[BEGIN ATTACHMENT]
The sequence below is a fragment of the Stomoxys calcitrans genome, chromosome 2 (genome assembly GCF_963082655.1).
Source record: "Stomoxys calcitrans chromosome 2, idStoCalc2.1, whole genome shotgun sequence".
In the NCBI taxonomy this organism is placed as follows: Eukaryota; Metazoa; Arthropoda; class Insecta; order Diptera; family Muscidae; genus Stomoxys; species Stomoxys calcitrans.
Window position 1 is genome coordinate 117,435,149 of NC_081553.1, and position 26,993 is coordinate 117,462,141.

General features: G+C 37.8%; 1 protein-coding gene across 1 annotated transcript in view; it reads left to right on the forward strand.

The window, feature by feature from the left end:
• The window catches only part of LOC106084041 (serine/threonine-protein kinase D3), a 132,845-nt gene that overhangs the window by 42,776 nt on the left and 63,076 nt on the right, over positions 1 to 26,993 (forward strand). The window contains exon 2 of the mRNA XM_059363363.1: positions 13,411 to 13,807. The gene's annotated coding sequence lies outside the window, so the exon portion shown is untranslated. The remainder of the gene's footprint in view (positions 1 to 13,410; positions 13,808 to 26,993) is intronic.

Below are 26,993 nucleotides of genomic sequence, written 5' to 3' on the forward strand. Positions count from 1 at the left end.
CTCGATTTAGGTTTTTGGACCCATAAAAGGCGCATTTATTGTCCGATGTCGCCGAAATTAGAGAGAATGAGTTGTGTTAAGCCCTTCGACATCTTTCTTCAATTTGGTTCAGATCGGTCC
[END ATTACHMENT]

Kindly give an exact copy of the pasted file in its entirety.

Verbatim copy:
The sequence below is a fragment of the Stomoxys calcitrans genome, chromosome 2 (genome assembly GCF_963082655.1).
Source record: "Stomoxys calcitrans chromosome 2, idStoCalc2.1, whole genome shotgun sequence".
In the NCBI taxonomy this organism is placed as follows: Eukaryota; Metazoa; Arthropoda; class Insecta; order Diptera; family Muscidae; genus Stomoxys; species Stomoxys calcitrans.
Window position 1 is genome coordinate 117,435,149 of NC_081553.1, and position 26,993 is coordinate 117,462,141.

General features: G+C 37.8%; 1 protein-coding gene across 1 annotated transcript in view; it reads left to right on the forward strand.

The window, feature by feature from the left end:
• The window catches only part of LOC106084041 (serine/threonine-protein kinase D3), a 132,845-nt gene that overhangs the window by 42,776 nt on the left and 63,076 nt on the right, over positions 1 to 26,993 (forward strand). The window contains exon 2 of the mRNA XM_059363363.1: positions 13,411 to 13,807. The gene's annotated coding sequence lies outside the window, so the exon portion shown is untranslated. The remainder of the gene's footprint in view (positions 1 to 13,410; positions 13,808 to 26,993) is intronic.

Below are 26,993 nucleotides of genomic sequence, written 5' to 3' on the forward strand. Positions count from 1 at the left end.
CTCGATTTAGGTTTTTGGACCCATAAAAGGCGCATTTATTGTCCGATGTCGCCGAAATTAGAGAGAATGAGTTGTGTTAAGCCCTTCGACATCTTTCTTCAATTTGGTTCAGATCGGTCC